The integration

We did the integration in different steps to be able to roll-back the change at any time. Better safe than sorry. So first we removed the right-to-left configuration variables from the application config and the build target config. Instead of passing the variables into the webpack variant we just built the same target twice and post-processed one with RTLCSS. After we found out that this doesn’t lead to any issues, we started removing the mixins from the applications as well as from our CSS framework.

Step 1 - add RTLCSS and remove Sass variables

yarn add rtlcss

Step 2 - adjust webpack config

const rtlCss = require('rtlcss');

if (variant.rtl) {
    plugins.push(rtlCss());
}

Step 3 - remove mixins

The numbers

Here are some numbers which show how much lines of code have been affected in different applications.

The git diff for the hotel search application was:

121 files changed, 1089 insertions(+), 1048 deletions(-)

For trivago accounts:

47 files changed, 1031 insertions(+), 489 deletions(-)

I have to add that diff contained an updated yarn.lock with around 600 lines of code changed.

For our CSS Framework which is part of our Design System:

48 files changed, 376 insertions(+), 874 deletions(-)

The simplification

The high amount of deletions in the CSS framework is related to the fact that we could remove a lot of @include is-rtl() mixins which we invoked when we had no other solution or needed to make some adjustments for right-to-left platforms which were not possible with the existing mixins.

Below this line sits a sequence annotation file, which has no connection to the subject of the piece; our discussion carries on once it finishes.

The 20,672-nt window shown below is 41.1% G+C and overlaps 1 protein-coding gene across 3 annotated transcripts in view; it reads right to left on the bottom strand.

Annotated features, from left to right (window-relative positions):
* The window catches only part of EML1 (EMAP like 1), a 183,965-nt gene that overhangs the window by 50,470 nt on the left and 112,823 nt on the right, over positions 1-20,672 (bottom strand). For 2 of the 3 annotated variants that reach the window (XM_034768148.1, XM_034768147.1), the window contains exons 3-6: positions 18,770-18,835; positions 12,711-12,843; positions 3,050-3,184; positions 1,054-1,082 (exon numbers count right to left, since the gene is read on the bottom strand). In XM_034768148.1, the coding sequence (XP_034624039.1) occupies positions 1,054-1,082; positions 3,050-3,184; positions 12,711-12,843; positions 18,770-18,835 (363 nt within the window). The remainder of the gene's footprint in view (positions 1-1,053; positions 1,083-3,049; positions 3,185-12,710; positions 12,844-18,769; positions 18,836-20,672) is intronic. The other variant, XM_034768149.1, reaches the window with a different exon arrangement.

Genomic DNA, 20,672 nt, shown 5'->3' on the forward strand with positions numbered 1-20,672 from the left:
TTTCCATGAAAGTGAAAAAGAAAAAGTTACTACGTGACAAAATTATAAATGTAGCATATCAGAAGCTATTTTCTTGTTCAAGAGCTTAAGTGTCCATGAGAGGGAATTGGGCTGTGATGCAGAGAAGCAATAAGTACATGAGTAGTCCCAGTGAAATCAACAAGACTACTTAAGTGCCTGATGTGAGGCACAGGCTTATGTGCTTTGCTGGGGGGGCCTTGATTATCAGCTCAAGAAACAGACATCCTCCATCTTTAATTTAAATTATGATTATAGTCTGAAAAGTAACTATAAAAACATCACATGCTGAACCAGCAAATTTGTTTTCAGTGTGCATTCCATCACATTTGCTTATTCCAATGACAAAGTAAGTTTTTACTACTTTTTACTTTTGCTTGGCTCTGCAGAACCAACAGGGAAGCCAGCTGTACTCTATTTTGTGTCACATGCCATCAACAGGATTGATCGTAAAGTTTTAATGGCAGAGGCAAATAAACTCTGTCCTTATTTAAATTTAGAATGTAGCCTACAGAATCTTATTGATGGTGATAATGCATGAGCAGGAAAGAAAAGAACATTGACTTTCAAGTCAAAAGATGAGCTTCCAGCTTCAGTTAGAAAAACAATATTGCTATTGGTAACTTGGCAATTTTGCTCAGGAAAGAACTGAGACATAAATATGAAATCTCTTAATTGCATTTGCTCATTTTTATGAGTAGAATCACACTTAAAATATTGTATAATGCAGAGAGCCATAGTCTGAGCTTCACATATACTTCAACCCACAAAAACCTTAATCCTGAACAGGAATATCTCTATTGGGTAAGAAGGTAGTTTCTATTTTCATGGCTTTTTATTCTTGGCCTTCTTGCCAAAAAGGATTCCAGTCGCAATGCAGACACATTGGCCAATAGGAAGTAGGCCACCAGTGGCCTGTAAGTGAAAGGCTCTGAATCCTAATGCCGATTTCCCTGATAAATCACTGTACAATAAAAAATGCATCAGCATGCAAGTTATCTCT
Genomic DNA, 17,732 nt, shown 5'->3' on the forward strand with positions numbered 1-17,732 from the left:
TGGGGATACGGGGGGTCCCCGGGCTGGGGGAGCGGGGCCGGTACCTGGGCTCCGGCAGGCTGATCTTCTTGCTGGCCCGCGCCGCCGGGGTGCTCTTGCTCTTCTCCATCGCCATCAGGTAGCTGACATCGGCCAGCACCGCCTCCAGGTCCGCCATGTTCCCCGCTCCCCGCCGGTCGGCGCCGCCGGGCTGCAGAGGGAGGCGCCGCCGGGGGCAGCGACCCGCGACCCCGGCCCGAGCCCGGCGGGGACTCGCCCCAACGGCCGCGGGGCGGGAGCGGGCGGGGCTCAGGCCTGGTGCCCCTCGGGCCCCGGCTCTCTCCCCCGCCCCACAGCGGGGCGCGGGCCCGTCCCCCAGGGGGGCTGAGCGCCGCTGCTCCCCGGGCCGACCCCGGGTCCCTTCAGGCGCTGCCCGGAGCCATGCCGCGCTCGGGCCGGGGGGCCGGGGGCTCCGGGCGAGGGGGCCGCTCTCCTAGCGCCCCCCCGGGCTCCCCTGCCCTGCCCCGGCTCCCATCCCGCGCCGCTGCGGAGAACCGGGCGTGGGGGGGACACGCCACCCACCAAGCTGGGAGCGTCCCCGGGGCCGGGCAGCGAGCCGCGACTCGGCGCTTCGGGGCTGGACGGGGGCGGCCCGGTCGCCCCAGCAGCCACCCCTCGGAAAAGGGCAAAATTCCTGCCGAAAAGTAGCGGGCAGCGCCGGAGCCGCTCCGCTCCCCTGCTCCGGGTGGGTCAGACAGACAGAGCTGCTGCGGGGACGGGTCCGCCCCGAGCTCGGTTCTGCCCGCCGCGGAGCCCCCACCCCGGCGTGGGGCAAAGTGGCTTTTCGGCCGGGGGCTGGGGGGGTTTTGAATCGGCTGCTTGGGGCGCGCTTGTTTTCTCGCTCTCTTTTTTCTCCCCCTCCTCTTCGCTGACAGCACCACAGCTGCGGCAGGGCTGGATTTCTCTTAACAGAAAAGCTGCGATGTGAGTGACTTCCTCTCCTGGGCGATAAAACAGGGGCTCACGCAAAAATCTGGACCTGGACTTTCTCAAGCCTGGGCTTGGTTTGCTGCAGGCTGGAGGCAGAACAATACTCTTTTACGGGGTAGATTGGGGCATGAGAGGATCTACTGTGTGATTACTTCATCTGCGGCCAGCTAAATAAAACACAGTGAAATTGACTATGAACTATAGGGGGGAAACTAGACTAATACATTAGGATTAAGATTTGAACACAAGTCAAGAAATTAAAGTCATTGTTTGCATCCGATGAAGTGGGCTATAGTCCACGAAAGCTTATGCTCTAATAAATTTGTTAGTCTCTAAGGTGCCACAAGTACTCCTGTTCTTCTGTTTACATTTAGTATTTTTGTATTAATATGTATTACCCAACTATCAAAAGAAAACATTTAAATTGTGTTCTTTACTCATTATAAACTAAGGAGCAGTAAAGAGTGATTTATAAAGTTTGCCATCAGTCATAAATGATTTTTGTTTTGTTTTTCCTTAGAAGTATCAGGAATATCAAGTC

Let’s look at an example:

.selector {
    @include is-rtl {
         left: -285px;
    }
}  

Despite the fact that setting a left value to -285px in right to left looks in the first place highly suspicious, we continue with this real world example here. We learned with projects like Ironman to scope refactorings as much as possible to avoid any side-effects. Instead of investing time in identifying whether there is a general issue, we concentrated exclusively on the right-to-left migration. Tomorrow is another day for another improvement.

In this example we replaced the mixin with a value directive RTLCSS offers:

left: auto /*rtl:-285px*/;

This comment will be interpreted by RTLCSS and it will replace the value on the build target it is executed on.